And yet, as an evolutionary biologist, I have to admit that my sexual orientation is a puzzle.
Human cells have a finite lifespan: They can only divide a certain number of times before they die. However, that lifespan is reset when reproductive cells are formed, which is why the children of a 20-year-old man have the same life expectancy as those of an 80-year-old man.
…When yeast cells reproduce, they undergo a special type of cell division called meiosis, which produces spores. The MIT team found that the signs of cellular aging disappear at the very end of meiosis. “There’s a true rejuvenation going on,” Amon says. The researchers discovered that a gene called NDT80 is activated at the same time that the rejuvenation occurs. When they turned on this gene in aged cells that were not reproducing, the cells lived twice as long as normal. “It took an old cell and made it young again,” Amon says. In aged cells with activated NDT80, the nucleolar damage was the only age-related change that disappeared. That suggests that nucleolar changes are the primary force behind the aging process, Amon says. The next challenge, says Daniel Gottschling, a member of the Fred Hutchinson Cancer Research Center in Seattle, will be to figure out the cellular mechanisms driving those changes. “Something is going on that we don’t know about,” says Gottschling, who was not involved in this research. “It opens up some new biology, in terms of how lifespan is being reset.” The protein produced by the NDT80 gene is a transcription factor, meaning that it activates other genes. The MIT researchers are now looking for the genes targeted by NDT80, which likely carry out the rejuvenation process.
Maqbool Fida Husain, who died on June 8, was India’s most prominent painter—but in the last year of his life, he had become a national of Qatar, and he died in London, far from the city he loved, Mumbai. That rootlessness, in essence, captures the poignancy of the artist’s life—he became controversial, but didn’t choose to be so. He was born in pre-independence India around 1915 and lived there until the 1990s, when Hindu nationalists launched a vicious campaign against him. They were upset after a magazine found some of his old paintings and sketches, some dating back to the 1970s, which showed Hindu deities in the nude. That wasn’t really controversial; in sculptures in many ancient temples, including Khajuraho and Konarak, and in some paintings and manuscripts, Hindu deities have appeared without clothes, or wearing little.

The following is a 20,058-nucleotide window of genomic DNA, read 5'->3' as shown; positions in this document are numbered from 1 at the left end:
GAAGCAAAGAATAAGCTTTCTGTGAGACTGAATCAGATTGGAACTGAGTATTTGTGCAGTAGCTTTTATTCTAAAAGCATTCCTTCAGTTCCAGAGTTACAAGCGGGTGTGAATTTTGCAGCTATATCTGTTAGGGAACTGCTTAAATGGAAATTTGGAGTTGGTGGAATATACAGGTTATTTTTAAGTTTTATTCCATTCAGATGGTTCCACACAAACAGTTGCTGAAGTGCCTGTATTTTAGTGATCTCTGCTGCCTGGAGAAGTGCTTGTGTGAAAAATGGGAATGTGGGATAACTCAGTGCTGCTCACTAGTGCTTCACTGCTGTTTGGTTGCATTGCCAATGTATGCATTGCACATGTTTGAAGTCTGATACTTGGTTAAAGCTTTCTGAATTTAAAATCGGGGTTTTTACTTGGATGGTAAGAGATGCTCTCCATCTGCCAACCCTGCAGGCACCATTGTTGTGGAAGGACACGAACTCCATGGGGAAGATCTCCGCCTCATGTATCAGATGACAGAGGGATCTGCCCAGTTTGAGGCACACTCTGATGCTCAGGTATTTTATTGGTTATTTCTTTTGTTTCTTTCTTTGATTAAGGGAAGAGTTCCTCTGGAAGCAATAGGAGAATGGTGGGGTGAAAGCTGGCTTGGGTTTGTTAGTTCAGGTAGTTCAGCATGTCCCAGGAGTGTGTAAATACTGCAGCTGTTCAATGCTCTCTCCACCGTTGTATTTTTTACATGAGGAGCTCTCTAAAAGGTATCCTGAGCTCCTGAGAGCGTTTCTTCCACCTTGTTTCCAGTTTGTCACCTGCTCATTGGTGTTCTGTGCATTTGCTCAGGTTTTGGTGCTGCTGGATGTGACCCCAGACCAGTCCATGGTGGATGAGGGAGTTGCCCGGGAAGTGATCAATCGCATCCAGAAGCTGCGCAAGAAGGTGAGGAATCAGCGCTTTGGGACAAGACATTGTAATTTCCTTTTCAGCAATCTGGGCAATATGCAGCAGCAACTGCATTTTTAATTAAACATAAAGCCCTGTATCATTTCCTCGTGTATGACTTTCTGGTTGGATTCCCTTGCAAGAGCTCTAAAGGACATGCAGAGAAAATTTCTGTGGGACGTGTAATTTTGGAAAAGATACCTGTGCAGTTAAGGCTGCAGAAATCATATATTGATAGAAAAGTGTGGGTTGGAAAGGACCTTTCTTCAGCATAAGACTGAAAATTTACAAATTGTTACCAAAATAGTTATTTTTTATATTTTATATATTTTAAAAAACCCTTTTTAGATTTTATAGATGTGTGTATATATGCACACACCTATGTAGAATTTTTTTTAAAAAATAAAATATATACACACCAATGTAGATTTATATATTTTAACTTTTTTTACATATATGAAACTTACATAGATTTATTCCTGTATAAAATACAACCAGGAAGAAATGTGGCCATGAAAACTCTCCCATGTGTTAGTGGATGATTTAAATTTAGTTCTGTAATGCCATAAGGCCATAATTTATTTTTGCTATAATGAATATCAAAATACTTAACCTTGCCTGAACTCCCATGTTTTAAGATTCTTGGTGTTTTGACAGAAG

But Husain was born a Muslim, and Hindu activists saw an opportunity to lead a sustained campaign against him. This included vigilantes damaging artworks and art galleries that showed his work in India and abroad; filing lawsuits against him throughout India for offending religious sensibilities; and attacking a television station that ran a poll among viewers asking them if Husain should be given India’s highest civilian honor, besides threatening him with violence. Instead of protecting Husain’s right of free expression, authorities filed charges under colonial-era Indian laws, which restrict freedom of expression, and judges admitted cases against him. Even after higher courts ruled in his favor, the hounding continued. Husain, who only wanted to paint, lived outside India for most of the past two decades.
Husain’s decision to leave a secular, democratic India for Qatar, an authoritarian theocracy in the Middle East, was a blot on India.
Who reads reviews? Occasionally a lot of people. But usually just the book’s author, if she Googles herself, plus any pals, parents, exes, etc. who also search for her. Otherwise, our only readers are our friends, who feel obligated to at least skim our boring review because we liked theirs on Facebook. Why do we prioritize some imaginary “public” over people we actually know, and who read our work? Why don’t we want to write, and read, for our friends? Perhaps we fear our freedom. If we could read and write anything we wanted, what would we read and write? Probably not book reviews. Choices would have to be made. Imagine a literary culture in which the relationship between reader and writer was as intimate and direct as the relationship between poet and patron. This would not be, and never was, a recipe for health or contentment—most marriages are unhappy. But the “passion” that Arnold thought needed to be neutralized could proudly speak its name. Why should a writer be ashamed to write for someone she knows? Why should her friends and enemies feign a lack of interest in her work? Affection, attraction, admiration, rivalry, resentment: all are aphrodisiacs, and heighten our interest in what’s before us. Nobody insists we fuck strangers—why must we read them? If the privacy of pure patronage is impossible or undesirable, the traditional courtship can be replaced by the orgy.